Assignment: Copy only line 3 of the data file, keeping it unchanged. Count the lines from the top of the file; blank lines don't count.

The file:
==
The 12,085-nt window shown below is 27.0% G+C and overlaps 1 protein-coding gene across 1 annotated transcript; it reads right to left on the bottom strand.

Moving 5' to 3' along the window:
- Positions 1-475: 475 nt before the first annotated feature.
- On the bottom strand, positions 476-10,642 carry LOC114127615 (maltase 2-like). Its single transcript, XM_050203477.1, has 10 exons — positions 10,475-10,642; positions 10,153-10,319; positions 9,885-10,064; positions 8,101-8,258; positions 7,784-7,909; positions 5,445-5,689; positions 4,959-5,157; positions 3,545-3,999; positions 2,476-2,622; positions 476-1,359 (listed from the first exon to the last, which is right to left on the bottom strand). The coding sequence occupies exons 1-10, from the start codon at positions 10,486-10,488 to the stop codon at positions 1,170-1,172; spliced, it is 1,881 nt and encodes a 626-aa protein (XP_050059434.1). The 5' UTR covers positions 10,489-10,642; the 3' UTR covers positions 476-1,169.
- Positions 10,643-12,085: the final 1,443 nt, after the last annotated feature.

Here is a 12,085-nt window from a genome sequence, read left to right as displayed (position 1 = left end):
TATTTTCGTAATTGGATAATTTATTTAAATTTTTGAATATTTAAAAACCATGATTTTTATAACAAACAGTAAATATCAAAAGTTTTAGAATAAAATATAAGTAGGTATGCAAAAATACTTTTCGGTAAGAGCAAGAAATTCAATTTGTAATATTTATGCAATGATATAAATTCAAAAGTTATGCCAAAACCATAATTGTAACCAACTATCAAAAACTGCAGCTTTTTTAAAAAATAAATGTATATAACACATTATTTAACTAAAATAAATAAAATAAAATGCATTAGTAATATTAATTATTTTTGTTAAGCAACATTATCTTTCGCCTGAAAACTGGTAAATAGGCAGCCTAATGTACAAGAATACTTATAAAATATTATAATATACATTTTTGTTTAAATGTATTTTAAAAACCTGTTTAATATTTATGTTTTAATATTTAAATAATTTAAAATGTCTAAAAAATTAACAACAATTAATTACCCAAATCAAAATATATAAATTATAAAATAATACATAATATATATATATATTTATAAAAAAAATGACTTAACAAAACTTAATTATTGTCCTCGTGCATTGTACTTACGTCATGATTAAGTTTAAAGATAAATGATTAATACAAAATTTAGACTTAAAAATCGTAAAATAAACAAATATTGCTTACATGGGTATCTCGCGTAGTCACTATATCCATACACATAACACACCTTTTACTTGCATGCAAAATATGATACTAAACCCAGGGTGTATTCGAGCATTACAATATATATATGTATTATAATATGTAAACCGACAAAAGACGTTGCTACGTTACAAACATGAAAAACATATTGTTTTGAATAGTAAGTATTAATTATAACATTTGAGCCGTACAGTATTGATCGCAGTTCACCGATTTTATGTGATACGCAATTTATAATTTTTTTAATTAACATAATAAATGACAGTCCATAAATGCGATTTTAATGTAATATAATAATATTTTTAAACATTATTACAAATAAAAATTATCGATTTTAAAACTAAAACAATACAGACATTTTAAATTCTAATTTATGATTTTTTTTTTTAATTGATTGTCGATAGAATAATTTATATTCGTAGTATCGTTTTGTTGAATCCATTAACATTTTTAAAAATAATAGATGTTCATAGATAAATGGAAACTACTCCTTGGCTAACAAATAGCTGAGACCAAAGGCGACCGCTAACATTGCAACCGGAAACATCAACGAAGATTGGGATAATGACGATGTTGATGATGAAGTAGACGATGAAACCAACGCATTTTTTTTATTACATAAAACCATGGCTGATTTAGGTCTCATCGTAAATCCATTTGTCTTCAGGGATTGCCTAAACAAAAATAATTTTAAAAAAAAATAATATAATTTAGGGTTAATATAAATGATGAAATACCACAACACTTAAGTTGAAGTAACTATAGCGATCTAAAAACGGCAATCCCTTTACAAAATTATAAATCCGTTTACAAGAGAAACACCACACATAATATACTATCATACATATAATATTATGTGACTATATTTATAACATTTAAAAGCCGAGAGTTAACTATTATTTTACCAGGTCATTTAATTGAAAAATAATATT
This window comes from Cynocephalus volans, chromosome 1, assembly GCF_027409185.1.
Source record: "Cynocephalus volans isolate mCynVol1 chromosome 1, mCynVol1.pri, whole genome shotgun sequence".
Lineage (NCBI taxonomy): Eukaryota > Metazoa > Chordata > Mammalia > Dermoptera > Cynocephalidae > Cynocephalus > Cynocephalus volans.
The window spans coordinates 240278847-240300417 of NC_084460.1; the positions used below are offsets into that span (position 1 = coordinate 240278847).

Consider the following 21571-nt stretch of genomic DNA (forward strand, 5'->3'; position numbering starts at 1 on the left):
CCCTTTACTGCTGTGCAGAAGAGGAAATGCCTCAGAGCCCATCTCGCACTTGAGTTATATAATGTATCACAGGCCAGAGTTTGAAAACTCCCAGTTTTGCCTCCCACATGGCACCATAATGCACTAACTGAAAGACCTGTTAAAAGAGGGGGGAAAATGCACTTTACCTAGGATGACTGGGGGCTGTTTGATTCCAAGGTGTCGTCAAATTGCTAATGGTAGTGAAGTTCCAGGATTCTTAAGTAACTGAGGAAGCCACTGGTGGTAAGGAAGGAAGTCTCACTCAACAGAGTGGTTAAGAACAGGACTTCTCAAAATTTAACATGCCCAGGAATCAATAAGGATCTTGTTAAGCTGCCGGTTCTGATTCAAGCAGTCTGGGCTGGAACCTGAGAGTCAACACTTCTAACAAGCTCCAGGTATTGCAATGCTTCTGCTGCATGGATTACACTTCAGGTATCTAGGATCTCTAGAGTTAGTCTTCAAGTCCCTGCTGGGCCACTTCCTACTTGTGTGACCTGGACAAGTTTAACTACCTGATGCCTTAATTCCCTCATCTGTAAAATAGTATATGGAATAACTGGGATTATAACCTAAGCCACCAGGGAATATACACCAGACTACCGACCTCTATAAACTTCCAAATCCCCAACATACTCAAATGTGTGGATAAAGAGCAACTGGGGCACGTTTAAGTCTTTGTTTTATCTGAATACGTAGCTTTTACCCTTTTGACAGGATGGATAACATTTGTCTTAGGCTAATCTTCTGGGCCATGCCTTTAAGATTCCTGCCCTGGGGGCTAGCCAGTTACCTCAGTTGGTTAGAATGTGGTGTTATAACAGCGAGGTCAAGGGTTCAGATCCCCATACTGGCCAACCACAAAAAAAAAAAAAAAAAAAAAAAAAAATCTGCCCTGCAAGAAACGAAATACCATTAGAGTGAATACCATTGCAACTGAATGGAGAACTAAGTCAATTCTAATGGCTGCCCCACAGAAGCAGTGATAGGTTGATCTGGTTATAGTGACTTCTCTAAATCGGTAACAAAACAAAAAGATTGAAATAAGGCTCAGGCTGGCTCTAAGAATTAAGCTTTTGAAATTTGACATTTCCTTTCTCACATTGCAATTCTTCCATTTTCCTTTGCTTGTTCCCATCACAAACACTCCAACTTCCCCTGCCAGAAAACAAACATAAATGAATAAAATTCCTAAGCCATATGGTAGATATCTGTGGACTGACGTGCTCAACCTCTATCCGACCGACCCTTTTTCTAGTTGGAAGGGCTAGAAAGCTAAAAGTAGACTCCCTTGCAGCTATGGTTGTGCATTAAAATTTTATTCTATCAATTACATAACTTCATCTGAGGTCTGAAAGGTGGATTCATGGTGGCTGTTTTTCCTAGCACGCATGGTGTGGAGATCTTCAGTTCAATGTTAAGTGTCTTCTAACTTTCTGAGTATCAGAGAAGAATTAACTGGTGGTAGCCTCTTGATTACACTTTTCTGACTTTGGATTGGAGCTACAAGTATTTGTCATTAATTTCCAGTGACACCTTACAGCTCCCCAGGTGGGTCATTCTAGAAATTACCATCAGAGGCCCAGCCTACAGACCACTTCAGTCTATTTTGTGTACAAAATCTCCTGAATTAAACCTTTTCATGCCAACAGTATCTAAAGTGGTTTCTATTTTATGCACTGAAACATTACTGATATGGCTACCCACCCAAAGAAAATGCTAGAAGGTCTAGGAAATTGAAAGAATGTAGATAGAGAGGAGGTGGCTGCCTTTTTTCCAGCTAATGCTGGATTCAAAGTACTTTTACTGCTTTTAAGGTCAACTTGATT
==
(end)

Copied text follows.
- Positions 1-475: 475 nt before the first annotated feature.